Surviving the MFA

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Most of the people in my advanced fiction class are in their third year, so the other night my teacher asked us to give him our top three survival strategies for making it through your MFA.I thought I would share with you (since no, I have not started my Steeplechase yet) what I’ve come up with, in no particular order:

1. A SUPPORT SYSTEM WITHIN THE PROGRAM. This should include at least one go-to teacher and one go-to classmate. The teacher should be someone who makes you feel validated, whose work you respect, and who you feel you can talk to freely and honestly. The same criteria applies to the classmate. The only difference is that the fellow student should be someone you can commiserate with about your shared experience, and the teacher should be more of a role model. Going out drinking with one or both of them on a regular basis is also highly recommended.

2. RECOGNIZE THAT YOU’RE GOING TO BE WORKING REALLY HARD. I think sometimes that MFA programs have to prove to the rest of academia that they are a real discipline, with a specific pedagogy and rigorous curriculum and not an army of rudderless, weepy poets. At Columbia--and I would imagine it’s the same elsewhere—teachers have high expectations, so you’d better be ready to work hard. Why? Because writing is really hard. It’s one of the few paradoxical disciplines where the better you become at it, the harder it is. That said, though, no matter how high your program’s expectations are for you, if you really are serious about your writing, your expectations for yourself are always going to be even higher.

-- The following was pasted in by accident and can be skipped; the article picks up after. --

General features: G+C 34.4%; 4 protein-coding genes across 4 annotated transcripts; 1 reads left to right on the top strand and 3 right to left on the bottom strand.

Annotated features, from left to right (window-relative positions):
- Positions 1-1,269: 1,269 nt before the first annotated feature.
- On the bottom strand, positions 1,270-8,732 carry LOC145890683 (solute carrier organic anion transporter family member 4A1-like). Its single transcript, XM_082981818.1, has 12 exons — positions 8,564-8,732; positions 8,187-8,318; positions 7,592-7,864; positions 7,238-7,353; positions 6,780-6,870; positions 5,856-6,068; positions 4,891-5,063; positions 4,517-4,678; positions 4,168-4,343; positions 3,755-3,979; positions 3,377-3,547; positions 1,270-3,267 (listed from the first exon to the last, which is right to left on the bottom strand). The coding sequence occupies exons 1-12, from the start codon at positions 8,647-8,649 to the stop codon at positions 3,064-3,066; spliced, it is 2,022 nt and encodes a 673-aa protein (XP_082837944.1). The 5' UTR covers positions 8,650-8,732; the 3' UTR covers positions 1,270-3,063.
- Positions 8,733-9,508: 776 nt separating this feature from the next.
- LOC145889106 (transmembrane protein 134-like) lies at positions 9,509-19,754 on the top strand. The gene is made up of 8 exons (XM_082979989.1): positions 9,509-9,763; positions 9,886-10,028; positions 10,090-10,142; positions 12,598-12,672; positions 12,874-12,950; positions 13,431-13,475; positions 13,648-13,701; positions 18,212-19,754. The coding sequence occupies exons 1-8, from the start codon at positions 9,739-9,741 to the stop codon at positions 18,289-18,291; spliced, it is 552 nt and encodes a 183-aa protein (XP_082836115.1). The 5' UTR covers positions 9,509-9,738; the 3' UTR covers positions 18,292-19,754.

3.ACCEPT REJECTION GRACEFULLY AND FOCUS ON YOUR ACCOMPLISHMENTS. I have an Excel spreadsheet that lists all my submissions since October 2009. I’ll be honest: There are 82 entries: 11 acceptances, 46 rejections, a few that I’m still waiting to hear from and another bunch that thought my work was so atrocious it wasn’t worth their time to even click send on the form rejection email. One entry contains the pathetic footnote: “rejection: but with positive feedback”, followed by a series of hopeful exclamation marks. If I were to focus on those odds, though, I’d probably give up. I know it sounds cheesy but being positive really does make a difference. If you do a reading and people applaud, if a classmate pulls you aside after class and tells you they liked your story, if a scrawled teacher's comment across a page means something to you, that is what you should remember. This takes me back to my first point: surround yourself with positive people and avoid cattiness and overcompetition. I really do believe that if you add up all the small victories over the course of your MFA program, it is more than enough to keep you motivated.

What are your survival tips for making it through an MFA, or even just for keeping up with your writing when things aren’t going well? What keeps you motivated as a writer? Good luck this week!


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